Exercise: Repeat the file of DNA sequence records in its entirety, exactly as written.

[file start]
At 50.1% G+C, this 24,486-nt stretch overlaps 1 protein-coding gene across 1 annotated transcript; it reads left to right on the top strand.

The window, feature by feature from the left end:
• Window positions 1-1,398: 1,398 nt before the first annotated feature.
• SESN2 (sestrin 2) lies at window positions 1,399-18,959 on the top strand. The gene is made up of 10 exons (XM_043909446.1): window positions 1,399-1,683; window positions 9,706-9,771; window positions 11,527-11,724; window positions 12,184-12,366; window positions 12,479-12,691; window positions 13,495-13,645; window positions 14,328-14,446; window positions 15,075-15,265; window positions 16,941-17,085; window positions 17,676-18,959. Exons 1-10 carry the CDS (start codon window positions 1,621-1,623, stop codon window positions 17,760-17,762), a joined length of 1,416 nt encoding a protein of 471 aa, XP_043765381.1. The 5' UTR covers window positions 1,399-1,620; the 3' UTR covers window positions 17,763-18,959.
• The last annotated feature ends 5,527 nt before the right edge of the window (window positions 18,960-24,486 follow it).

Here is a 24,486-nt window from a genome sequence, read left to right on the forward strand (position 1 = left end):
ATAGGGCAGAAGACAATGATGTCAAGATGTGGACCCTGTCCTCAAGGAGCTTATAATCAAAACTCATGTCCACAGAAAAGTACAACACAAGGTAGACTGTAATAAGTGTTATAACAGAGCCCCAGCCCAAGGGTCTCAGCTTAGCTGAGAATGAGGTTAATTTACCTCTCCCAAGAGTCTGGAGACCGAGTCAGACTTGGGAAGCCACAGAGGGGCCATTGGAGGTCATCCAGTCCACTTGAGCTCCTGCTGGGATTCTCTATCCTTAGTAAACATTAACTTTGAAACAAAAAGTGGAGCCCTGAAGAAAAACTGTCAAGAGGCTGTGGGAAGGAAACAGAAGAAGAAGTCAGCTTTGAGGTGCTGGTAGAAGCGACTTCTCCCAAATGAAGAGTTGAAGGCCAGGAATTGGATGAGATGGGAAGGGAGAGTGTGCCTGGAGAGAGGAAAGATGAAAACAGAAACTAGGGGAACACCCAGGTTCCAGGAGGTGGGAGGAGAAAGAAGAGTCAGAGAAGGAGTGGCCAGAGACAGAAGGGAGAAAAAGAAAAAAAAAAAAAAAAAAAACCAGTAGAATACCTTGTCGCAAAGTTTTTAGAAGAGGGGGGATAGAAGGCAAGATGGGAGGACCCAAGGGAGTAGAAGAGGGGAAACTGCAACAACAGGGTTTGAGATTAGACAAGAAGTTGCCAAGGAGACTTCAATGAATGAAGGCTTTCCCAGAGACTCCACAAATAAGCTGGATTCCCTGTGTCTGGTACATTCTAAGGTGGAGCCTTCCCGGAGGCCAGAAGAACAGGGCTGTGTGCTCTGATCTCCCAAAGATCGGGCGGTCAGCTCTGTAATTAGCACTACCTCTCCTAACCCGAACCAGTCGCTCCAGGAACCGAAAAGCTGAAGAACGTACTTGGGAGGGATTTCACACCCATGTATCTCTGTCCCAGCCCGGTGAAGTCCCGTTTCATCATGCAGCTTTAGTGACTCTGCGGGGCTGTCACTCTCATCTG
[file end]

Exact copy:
At 50.1% G+C, this 24,486-nt stretch overlaps 1 protein-coding gene across 1 annotated transcript; it reads left to right on the top strand.

The window, feature by feature from the left end:
• Window positions 1-1,398: 1,398 nt before the first annotated feature.
• SESN2 (sestrin 2) lies at window positions 1,399-18,959 on the top strand. The gene is made up of 10 exons (XM_043909446.1): window positions 1,399-1,683; window positions 9,706-9,771; window positions 11,527-11,724; window positions 12,184-12,366; window positions 12,479-12,691; window positions 13,495-13,645; window positions 14,328-14,446; window positions 15,075-15,265; window positions 16,941-17,085; window positions 17,676-18,959. Exons 1-10 carry the CDS (start codon window positions 1,621-1,623, stop codon window positions 17,760-17,762), a joined length of 1,416 nt encoding a protein of 471 aa, XP_043765381.1. The 5' UTR covers window positions 1,399-1,620; the 3' UTR covers window positions 17,763-18,959.
• The last annotated feature ends 5,527 nt before the right edge of the window (window positions 18,960-24,486 follow it).

Here is a 24,486-nt window from a genome sequence, read left to right on the forward strand (position 1 = left end):
ATAGGGCAGAAGACAATGATGTCAAGATGTGGACCCTGTCCTCAAGGAGCTTATAATCAAAACTCATGTCCACAGAAAAGTACAACACAAGGTAGACTGTAATAAGTGTTATAACAGAGCCCCAGCCCAAGGGTCTCAGCTTAGCTGAGAATGAGGTTAATTTACCTCTCCCAAGAGTCTGGAGACCGAGTCAGACTTGGGAAGCCACAGAGGGGCCATTGGAGGTCATCCAGTCCACTTGAGCTCCTGCTGGGATTCTCTATCCTTAGTAAACATTAACTTTGAAACAAAAAGTGGAGCCCTGAAGAAAAACTGTCAAGAGGCTGTGGGAAGGAAACAGAAGAAGAAGTCAGCTTTGAGGTGCTGGTAGAAGCGACTTCTCCCAAATGAAGAGTTGAAGGCCAGGAATTGGATGAGATGGGAAGGGAGAGTGTGCCTGGAGAGAGGAAAGATGAAAACAGAAACTAGGGGAACACCCAGGTTCCAGGAGGTGGGAGGAGAAAGAAGAGTCAGAGAAGGAGTGGCCAGAGACAGAAGGGAGAAAAAGAAAAAAAAAAAAAAAAAAAACCAGTAGAATACCTTGTCGCAAAGTTTTTAGAAGAGGGGGGATAGAAGGCAAGATGGGAGGACCCAAGGGAGTAGAAGAGGGGAAACTGCAACAACAGGGTTTGAGATTAGACAAGAAGTTGCCAAGGAGACTTCAATGAATGAAGGCTTTCCCAGAGACTCCACAAATAAGCTGGATTCCCTGTGTCTGGTACATTCTAAGGTGGAGCCTTCCCGGAGGCCAGAAGAACAGGGCTGTGTGCTCTGATCTCCCAAAGATCGGGCGGTCAGCTCTGTAATTAGCACTACCTCTCCTAACCCGAACCAGTCGCTCCAGGAACCGAAAAGCTGAAGAACGTACTTGGGAGGGATTTCACACCCATGTATCTCTGTCCCAGCCCGGTGAAGTCCCGTTTCATCATGCAGCTTTAGTGACTCTGCGGGGCTGTCACTCTCATCTG